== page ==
Re-collection Immemorial is an abstract series that is driven by the foundational concept, as well as the research behind it. It was also the name of my senior solo exhibition upon graduating from UNC Asheville. In these drawings, I use ink and water as a metaphor for time, experience, and memory. With the evaporation of water and the fading of ink to create non-representational forms, the imagery references the fragile and unreliable nature of human memory. I also utilize layers, both collaged and with ink, to allude to the ever-growing amount of information that even the average American compiles on a daily basis. The driving force behind this concept arose from my desire to come to terms with my own fragmented memory, which is mostly just absent. As such the basis of Re-collection Immemorial is rooted in personal development. In addition to using art as a means of healing, I also used this series as a means of pushing my artistic limits and exploring my role as an artist.
Prior to attending UNCA, my art education had only exposed me to the idea that fine art had to be photo-realistic. However, by using time, gravity, and chance, I used these drawings to explore my options as a contemporary artist. In this way, I was greatly inspired by Jackson Pollock, who allowed his paintings to come to life in an organic and spontaneous way. Visually this series was also inspired by contemporary abstract artist such as Seana Reilly and Val Britton. Since Re-collection Immemorial doesn’t contain much representational imagery, the expressive forms convey more questions than answers. My drawings give the viewer a quiet opportunity to have an inner conversation with the work, inspiring reflection and contemplation. I am most interested in exploring spirituality and what it means to be a part of the human experience.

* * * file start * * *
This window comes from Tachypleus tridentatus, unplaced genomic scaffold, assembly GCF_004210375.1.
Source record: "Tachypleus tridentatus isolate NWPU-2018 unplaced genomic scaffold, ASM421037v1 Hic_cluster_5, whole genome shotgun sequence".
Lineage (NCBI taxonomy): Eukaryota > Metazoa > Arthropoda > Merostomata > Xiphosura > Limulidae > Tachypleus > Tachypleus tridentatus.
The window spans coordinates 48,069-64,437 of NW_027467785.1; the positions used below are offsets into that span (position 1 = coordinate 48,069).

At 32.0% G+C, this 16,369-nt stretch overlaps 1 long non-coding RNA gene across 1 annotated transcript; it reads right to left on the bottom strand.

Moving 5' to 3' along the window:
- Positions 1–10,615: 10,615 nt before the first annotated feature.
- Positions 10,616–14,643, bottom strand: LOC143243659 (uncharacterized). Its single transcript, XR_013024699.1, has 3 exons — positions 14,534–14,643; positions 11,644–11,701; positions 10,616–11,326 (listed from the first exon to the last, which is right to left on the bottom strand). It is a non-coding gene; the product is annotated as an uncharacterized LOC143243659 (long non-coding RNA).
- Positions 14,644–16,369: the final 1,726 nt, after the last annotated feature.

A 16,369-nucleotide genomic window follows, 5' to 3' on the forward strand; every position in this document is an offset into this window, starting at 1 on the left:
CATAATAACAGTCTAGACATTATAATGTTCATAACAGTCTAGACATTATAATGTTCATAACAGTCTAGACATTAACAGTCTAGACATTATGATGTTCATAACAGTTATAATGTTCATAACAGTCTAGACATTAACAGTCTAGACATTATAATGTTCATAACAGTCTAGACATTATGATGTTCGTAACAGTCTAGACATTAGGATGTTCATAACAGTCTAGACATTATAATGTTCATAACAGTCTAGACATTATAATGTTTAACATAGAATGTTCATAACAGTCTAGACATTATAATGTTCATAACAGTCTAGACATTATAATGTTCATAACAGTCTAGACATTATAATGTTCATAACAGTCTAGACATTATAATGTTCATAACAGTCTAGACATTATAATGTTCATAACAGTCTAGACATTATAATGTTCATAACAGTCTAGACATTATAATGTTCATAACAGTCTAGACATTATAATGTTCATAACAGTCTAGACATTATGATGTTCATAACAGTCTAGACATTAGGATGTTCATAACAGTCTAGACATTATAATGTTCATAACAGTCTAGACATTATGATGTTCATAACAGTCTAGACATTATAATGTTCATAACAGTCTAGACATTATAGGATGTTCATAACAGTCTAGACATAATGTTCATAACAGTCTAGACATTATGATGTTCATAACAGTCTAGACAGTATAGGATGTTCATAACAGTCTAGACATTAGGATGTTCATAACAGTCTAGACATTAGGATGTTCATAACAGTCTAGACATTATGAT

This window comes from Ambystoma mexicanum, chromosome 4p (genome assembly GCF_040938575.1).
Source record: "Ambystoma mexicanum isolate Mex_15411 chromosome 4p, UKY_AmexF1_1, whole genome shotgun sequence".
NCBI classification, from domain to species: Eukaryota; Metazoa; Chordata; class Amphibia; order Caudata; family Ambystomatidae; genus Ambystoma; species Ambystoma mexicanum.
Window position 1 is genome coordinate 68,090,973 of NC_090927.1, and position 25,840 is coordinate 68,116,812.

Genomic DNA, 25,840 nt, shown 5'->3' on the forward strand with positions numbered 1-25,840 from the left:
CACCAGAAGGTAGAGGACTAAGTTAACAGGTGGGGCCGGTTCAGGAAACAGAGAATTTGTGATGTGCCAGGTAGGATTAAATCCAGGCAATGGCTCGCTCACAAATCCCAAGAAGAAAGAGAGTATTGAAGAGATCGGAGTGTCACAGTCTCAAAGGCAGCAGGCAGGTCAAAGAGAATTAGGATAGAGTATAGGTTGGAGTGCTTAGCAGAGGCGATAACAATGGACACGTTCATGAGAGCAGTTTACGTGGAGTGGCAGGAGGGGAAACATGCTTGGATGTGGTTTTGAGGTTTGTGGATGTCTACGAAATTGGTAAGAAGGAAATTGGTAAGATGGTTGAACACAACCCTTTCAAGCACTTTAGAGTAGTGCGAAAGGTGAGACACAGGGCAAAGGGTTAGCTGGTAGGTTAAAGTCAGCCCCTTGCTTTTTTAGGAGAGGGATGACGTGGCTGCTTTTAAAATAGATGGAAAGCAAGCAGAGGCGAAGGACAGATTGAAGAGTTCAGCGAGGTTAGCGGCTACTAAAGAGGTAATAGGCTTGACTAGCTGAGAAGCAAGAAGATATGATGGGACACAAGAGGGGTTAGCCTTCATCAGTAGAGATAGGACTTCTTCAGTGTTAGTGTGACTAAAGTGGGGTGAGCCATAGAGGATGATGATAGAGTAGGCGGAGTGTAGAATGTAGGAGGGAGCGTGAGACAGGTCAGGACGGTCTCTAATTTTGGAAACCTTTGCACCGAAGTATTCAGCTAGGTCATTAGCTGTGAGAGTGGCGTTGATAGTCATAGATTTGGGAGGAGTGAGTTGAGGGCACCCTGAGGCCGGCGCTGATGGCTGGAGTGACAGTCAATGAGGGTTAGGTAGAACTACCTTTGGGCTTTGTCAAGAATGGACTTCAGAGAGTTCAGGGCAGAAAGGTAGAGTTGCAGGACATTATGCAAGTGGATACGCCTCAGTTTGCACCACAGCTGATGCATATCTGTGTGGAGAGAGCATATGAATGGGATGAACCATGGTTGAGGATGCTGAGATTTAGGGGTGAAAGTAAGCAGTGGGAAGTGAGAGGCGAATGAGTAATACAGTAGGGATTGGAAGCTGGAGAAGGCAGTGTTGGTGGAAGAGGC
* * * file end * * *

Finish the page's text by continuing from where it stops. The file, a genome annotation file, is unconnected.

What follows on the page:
Austin Cathey is a North Carolina artist who holds and MFA in printmaking/painting from Miami University of Ohio and a BFA in drawing from UNC Asheville. He currently works out of Carrboro, Durham, Raleigh and is in the process of updating this bio.
Mapping the Storm deals with the sensation of being lost, often within a turbulent environment, as I work through the storm of upheaval that encompasses myself, as well as larger social, political, and environmental worlds. Within these large-scale works, I think of myself as a cartographer, utilizing different languages of mapping to construct paintings and drawings that simultaneously create and navigate environments in a state of unrest. Current work often adopts a satellite perspective of these storms, not only as a mapping mechanism, but also to reflect on how very small we are from larger - and more spiritual - perspectives. Influences for these works range from topography to navigational charts, from the dirt beneath your feet to a nebula in the cosmos. While simultaneously embracing and questioning my heritage of Abstract Expressionism, Romanticism, and American landscape, I construct these conceptual terrains from the mental energy that I bring to the work in the studio. I also see my work in communication with the artistic legacy of seeking the sublime, of using visual experience as a vehicle to explore the vast forces that expand beyond our understanding.
Art is an essential aspect of trying to understand the human condition and our place in a chaotic and possibly infinite expanse, and in response my work questions viewers’ relationship to that experience, establishing an abstract visual space for reflection and contemplation. On many levels, my art is personal and intuitive, full of experimentation, and a constant interest in materiality. Works within this body explore other non-traditional materials such as dirt, rock salt, grass/straw, plastic, string, found/reclaimed objects, spackle, and plaster. Exploring and developing different processes with these materials keeps me constantly challenged by my work, and at times my studio can seem more like an alchemist lab. These works on paper are soft-edged and atmospheric due to the use of fluid mediums, such as inkwash, most often left to pool and evaporate many times over. The traces left behind serve not only as a metaphor for our temporal metaphysical nature, but also to reference our constant struggle between control and uncontrollability